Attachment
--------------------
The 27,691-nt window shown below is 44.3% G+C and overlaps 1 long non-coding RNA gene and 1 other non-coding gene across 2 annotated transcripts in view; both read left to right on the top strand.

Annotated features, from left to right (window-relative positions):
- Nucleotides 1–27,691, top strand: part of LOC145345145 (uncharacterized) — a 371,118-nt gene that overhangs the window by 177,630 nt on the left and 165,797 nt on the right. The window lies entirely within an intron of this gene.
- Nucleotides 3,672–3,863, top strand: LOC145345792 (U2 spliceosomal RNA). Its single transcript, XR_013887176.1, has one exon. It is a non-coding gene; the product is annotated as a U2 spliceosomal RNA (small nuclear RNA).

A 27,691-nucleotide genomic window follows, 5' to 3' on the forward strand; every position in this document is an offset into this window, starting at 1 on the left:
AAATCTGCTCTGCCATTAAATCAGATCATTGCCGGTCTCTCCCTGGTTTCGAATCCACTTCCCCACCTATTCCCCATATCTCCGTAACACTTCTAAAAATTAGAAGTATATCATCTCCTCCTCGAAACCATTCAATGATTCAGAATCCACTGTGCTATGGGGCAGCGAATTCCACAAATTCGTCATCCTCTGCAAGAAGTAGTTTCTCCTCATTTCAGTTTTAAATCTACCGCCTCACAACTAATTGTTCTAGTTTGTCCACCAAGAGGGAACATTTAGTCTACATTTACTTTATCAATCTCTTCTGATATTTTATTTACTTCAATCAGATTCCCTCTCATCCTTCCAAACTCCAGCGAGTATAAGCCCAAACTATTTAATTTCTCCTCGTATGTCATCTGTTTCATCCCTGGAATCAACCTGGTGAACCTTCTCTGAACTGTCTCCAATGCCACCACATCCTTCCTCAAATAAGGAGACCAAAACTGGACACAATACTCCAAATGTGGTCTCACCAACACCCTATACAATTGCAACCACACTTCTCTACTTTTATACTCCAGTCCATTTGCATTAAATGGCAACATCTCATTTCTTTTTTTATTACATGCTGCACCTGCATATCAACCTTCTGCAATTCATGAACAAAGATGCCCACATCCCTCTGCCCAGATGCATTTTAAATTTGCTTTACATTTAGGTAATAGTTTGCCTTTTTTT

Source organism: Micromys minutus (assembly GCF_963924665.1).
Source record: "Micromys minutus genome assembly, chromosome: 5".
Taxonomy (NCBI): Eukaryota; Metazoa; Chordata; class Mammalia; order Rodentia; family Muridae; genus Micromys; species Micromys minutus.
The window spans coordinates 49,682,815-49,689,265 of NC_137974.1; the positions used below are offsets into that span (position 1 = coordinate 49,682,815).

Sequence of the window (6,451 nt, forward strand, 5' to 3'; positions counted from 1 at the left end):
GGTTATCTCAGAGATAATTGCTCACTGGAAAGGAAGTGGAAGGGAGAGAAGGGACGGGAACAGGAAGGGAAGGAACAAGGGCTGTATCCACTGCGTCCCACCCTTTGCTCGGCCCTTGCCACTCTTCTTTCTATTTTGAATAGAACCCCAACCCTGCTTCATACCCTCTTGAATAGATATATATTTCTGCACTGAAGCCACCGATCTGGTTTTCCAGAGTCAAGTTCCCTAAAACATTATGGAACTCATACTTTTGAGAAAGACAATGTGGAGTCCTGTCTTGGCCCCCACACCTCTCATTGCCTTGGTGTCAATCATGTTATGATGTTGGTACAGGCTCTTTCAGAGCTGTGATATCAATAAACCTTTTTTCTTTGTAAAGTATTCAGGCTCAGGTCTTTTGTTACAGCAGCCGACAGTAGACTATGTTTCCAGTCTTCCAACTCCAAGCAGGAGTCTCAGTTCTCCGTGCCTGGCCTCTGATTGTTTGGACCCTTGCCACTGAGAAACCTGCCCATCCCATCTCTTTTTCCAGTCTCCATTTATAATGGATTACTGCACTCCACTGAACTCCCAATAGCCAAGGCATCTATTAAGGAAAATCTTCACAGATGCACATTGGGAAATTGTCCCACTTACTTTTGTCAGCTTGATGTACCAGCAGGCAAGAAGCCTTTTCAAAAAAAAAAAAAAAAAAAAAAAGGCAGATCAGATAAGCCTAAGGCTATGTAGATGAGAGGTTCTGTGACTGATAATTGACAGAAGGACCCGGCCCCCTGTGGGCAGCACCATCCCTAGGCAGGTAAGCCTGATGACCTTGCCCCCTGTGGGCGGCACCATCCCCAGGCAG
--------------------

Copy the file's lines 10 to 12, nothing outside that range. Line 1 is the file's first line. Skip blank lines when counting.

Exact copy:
The window spans coordinates 49,682,815-49,689,265 of NC_137974.1; the positions used below are offsets into that span (position 1 = coordinate 49,682,815).

Sequence of the window (6,451 nt, forward strand, 5' to 3'; positions counted from 1 at the left end):
GGTTATCTCAGAGATAATTGCTCACTGGAAAGGAAGTGGAAGGGAGAGAAGGGACGGGAACAGGAAGGGAAGGAACAAGGGCTGTATCCACTGCGTCCCACCCTTTGCTCGGCCCTTGCCACTCTTCTTTCTATTTTGAATAGAACCCCAACCCTGCTTCATACCCTCTTGAATAGATATATATTTCTGCACTGAAGCCACCGATCTGGTTTTCCAGAGTCAAGTTCCCTAAAACATTATGGAACTCATACTTTTGAGAAAGACAATGTGGAGTCCTGTCTTGGCCCCCACACCTCTCATTGCCTTGGTGTCAATCATGTTATGATGTTGGTACAGGCTCTTTCAGAGCTGTGATATCAATAAACCTTTTTTCTTTGTAAAGTATTCAGGCTCAGGTCTTTTGTTACAGCAGCCGACAGTAGACTATGTTTCCAGTCTTCCAACTCCAAGCAGGAGTCTCAGTTCTCCGTGCCTGGCCTCTGATTGTTTGGACCCTTGCCACTGAGAAACCTGCCCATCCCATCTCTTTTTCCAGTCTCCATTTATAATGGATTACTGCACTCCACTGAACTCCCAATAGCCAAGGCATCTATTAAGGAAAATCTTCACAGATGCACATTGGGAAATTGTCCCACTTACTTTTGTCAGCTTGATGTACCAGCAGGCAAGAAGCCTTTTCAAAAAAAAAAAAAAAAAAAAAAAGGCAGATCAGATAAGCCTAAGGCTATGTAGATGAGAGGTTCTGTGACTGATAATTGACAGAAGGACCCGGCCCCCTGTGGGCAGCACCATCCCTAGGCAGGTAAGCCTGATGACCTTGCCCCCTGTGGGCGGCACCATCCCCAGGCAG